What is the key to good writing?

According to George Orwell there are six rules that all writers should observe. The first five can be linked back to Fowler's Dictionary of Modern English Usage first published in 1926:
  1. Never use a metaphor, simile or other figure of speech which you are used to seeing in print.
  2. Never use a long word where a short one will do.
  3. If it is possible to cut a word out, always cut it out.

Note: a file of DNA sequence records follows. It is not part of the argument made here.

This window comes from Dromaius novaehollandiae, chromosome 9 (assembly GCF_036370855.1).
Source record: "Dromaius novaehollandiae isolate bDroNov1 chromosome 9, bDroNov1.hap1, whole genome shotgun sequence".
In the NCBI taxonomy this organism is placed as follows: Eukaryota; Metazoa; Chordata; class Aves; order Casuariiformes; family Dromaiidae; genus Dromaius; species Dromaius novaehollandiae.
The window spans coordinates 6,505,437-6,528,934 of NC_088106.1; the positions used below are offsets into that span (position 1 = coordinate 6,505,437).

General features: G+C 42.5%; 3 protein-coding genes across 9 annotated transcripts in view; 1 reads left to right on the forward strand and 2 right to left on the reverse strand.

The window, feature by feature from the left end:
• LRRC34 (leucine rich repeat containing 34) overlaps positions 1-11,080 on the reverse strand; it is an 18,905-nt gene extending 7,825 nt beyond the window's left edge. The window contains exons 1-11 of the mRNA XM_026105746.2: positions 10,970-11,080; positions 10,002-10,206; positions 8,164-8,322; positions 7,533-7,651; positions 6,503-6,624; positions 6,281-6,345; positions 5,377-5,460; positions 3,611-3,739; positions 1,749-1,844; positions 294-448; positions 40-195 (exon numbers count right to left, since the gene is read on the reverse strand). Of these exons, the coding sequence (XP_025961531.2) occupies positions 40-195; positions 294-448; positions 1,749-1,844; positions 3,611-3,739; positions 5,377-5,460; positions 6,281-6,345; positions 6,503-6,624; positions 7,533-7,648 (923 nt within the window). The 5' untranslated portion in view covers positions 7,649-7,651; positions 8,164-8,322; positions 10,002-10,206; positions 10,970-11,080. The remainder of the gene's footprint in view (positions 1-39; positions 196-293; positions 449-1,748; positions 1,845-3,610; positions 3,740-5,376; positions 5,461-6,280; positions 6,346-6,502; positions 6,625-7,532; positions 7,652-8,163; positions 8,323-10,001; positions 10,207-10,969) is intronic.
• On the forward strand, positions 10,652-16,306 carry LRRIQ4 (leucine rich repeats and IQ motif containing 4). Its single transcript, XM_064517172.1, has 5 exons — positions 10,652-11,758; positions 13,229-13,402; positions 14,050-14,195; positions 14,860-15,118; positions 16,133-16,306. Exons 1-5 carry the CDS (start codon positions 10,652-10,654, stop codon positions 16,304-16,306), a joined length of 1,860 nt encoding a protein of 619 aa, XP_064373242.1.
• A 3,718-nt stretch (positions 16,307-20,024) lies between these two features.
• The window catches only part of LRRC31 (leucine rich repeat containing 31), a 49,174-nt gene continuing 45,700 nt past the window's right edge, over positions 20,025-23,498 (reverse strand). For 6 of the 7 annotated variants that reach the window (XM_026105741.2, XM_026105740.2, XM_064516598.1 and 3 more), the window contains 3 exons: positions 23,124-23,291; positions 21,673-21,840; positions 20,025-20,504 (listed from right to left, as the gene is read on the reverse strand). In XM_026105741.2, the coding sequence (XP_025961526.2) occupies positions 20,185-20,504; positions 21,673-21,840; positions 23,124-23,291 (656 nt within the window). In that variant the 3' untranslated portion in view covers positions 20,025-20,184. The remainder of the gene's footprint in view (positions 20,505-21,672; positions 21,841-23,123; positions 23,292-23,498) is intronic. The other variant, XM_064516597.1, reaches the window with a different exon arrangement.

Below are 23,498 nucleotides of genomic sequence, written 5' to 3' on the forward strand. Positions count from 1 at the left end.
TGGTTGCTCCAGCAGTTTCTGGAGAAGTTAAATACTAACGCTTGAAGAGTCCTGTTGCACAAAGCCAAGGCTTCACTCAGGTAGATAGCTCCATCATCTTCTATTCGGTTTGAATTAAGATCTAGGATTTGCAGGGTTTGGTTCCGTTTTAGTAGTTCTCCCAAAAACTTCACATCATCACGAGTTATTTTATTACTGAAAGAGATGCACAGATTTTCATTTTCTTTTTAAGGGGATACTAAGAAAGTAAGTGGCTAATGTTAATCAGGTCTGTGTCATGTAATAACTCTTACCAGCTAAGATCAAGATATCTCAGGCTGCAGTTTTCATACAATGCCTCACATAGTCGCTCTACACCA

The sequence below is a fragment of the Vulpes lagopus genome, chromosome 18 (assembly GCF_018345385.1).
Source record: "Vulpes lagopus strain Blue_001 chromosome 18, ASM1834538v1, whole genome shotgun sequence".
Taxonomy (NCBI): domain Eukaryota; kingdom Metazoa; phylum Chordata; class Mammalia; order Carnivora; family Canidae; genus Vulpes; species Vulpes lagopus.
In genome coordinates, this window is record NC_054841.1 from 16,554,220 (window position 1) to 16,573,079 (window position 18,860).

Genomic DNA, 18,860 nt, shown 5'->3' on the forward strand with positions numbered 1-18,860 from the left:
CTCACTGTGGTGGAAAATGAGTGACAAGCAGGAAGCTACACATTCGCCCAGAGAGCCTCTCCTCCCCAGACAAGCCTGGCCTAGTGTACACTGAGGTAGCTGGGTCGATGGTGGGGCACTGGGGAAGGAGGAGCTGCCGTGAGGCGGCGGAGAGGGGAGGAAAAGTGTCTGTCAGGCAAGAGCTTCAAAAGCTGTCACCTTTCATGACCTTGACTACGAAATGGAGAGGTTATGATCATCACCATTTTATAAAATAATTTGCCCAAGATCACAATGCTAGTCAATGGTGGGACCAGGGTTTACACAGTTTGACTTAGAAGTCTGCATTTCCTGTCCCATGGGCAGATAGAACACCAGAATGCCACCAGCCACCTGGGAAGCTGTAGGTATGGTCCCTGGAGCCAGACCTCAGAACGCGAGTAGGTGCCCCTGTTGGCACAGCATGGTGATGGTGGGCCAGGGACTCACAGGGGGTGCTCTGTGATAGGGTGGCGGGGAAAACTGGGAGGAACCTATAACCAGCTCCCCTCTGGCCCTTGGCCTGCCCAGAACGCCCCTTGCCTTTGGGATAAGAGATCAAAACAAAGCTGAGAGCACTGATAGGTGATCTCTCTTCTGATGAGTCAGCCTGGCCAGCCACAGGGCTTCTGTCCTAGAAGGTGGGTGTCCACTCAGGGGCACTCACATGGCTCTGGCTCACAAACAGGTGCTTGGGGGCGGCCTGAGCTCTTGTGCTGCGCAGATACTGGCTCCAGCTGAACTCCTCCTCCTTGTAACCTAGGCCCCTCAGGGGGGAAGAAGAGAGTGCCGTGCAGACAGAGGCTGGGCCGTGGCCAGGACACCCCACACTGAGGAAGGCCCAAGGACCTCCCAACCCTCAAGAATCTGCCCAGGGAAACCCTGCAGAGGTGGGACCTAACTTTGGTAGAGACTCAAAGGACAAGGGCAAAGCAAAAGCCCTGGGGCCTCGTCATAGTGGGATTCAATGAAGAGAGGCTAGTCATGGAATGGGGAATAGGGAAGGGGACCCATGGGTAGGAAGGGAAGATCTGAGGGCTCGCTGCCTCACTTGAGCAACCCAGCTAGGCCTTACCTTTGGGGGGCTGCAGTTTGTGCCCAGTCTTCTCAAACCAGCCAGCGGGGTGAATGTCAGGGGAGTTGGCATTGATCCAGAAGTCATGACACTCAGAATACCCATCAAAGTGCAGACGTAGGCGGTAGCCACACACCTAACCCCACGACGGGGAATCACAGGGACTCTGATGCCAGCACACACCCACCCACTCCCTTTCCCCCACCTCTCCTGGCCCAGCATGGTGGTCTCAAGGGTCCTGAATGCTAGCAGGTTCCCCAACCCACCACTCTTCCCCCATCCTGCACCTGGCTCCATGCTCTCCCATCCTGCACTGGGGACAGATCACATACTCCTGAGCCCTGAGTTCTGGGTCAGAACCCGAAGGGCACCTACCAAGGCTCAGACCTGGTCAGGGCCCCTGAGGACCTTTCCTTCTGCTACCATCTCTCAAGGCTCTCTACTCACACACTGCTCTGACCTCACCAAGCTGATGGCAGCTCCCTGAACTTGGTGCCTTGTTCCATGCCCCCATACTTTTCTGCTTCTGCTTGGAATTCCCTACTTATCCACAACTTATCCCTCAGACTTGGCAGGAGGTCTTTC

4. Never use the passive where you can use the active.
  5. Never use a foreign phrase, a scientific word or a jargon word if you can think of an everyday English equivalent.
The sixth rule is a little more controversial:

6. Break any of these rules sooner than say anything outright barbarous.

Orwell's definition of 'barbarous' is brilliantly displayed in 1984 and is centred on the idea that political thought and language control was a sinister tool and  by-product of totalitarianism.

Why I Write (Penguin Great Ideas)